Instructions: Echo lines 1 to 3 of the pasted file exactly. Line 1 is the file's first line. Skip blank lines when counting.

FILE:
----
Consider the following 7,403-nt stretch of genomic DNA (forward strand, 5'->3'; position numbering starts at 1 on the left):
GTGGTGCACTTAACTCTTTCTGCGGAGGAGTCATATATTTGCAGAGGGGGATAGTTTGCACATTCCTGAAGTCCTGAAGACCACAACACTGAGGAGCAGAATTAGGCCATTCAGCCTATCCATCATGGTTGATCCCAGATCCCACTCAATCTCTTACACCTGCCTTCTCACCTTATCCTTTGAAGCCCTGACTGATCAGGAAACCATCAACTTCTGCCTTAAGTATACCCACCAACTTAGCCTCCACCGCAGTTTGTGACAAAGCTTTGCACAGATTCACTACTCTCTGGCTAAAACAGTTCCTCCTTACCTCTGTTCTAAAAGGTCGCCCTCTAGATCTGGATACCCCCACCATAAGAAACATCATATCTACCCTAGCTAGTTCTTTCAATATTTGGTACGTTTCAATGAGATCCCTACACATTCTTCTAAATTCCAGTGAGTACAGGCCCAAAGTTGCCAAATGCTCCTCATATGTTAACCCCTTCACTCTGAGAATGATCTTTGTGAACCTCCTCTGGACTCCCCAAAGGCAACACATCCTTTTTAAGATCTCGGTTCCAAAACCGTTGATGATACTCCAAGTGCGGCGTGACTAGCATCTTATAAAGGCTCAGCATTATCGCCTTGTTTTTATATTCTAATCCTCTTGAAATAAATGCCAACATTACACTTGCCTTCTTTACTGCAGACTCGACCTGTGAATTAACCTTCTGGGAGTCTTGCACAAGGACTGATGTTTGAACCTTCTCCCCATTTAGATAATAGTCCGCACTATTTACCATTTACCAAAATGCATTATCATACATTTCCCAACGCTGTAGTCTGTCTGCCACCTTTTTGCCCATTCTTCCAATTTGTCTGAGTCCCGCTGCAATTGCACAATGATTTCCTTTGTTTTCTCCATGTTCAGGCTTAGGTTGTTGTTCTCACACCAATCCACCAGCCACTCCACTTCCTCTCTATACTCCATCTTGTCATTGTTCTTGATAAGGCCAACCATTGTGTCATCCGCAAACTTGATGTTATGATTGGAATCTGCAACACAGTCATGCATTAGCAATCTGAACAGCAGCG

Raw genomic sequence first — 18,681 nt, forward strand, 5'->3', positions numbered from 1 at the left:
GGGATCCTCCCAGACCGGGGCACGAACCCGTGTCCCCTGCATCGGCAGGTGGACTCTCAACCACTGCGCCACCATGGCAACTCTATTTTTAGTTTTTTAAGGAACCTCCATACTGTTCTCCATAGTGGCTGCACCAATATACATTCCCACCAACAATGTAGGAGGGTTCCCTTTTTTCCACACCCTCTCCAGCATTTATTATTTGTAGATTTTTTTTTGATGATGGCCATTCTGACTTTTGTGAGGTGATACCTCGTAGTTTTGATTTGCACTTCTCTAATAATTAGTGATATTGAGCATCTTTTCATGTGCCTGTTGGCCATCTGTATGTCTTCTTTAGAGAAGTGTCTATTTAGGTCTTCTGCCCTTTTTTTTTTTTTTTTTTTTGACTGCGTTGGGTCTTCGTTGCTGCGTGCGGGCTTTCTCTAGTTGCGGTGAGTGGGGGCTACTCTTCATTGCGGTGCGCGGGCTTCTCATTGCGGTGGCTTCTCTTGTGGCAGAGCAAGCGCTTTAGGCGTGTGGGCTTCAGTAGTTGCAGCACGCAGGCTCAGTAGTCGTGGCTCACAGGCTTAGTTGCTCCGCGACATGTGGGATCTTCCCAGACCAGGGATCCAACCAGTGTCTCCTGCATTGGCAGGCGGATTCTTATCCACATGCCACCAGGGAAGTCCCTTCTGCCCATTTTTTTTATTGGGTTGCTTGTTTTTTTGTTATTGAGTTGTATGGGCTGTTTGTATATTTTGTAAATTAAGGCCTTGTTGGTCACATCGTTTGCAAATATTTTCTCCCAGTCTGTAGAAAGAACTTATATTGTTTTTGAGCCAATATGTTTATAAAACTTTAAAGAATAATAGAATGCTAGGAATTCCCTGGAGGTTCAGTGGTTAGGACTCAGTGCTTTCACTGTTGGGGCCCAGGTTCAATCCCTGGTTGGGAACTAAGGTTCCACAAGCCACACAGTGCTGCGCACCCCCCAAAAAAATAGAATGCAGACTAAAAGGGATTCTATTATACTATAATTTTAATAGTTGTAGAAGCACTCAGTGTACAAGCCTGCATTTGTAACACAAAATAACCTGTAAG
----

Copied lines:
Consider the following 7,403-nt stretch of genomic DNA (forward strand, 5'->3'; position numbering starts at 1 on the left):
GTGGTGCACTTAACTCTTTCTGCGGAGGAGTCATATATTTGCAGAGGGGGATAGTTTGCACATTCCTGAAGTCCTGAAGACCACAACACTGAGGAGCAGAATTAGGCCATTCAGCCTATCCATCATGGTTGATCCCAGATCCCACTCAATCTCTTACACCTGCCTTCTCACCTTATCCTTTGAAGCCCTGACTGATCAGGAAACCATCAACTTCTGCCTTAAGTATACCCACCAACTTAGCCTCCACCGCAGTTTGTGACAAAGCTTTGCACAGATTCACTACTCTCTGGCTAAAACAGTTCCTCCTTACCTCTGTTCTAAAAGGTCGCCCTCTAGATCTGGATACCCCCACCATAAGAAACATCATATCTACCCTAGCTAGTTCTTTCAATATTTGGTACGTTTCAATGAGATCCCTACACATTCTTCTAAATTCCAGTGAGTACAGGCCCAAAGTTGCCAAATGCTCCTCATATGTTAACCCCTTCACTCTGAGAATGATCTTTGTGAACCTCCTCTGGACTCCCCAAAGGCAACACATCCTTTTTAAGATCTCGGTTCCAAAACCGTTGATGATACTCCAAGTGCGGCGTGACTAGCATCTTATAAAGGCTCAGCATTATCGCCTTGTTTTTATATTCTAATCCTCTTGAAATAAATGCCAACATTACACTTGCCTTCTTTACTGCAGACTCGACCTGTGAATTAACCTTCTGGGAGTCTTGCACAAGGACTGATGTTTGAACCTTCTCCCCATTTAGATAATAGTCCGCACTATTTACCATTTACCAAAATGCATTATCATACATTTCCCAACGCTGTAGTCTGTCTGCCACCTTTTTGCCCATTCTTCCAATTTGTCTGAGTCCCGCTGCAATTGCACAATGATTTCCTTTGTTTTCTCCATGTTCAGGCTTAGGTTGTTGTTCTCACACCAATCCACCAGCCACTCCACTTCCTCTCTATACTCCATCTTGTCATTGTTCTTGATAAGGCCAACCATTGTGTCATCCGCAAACTTGATGTTATGATTGGAATCTGCAACACAGTCATGCATTAGCAATCTGAACAGCAGCG

Raw genomic sequence first — 18,681 nt, forward strand, 5'->3', positions numbered from 1 at the left: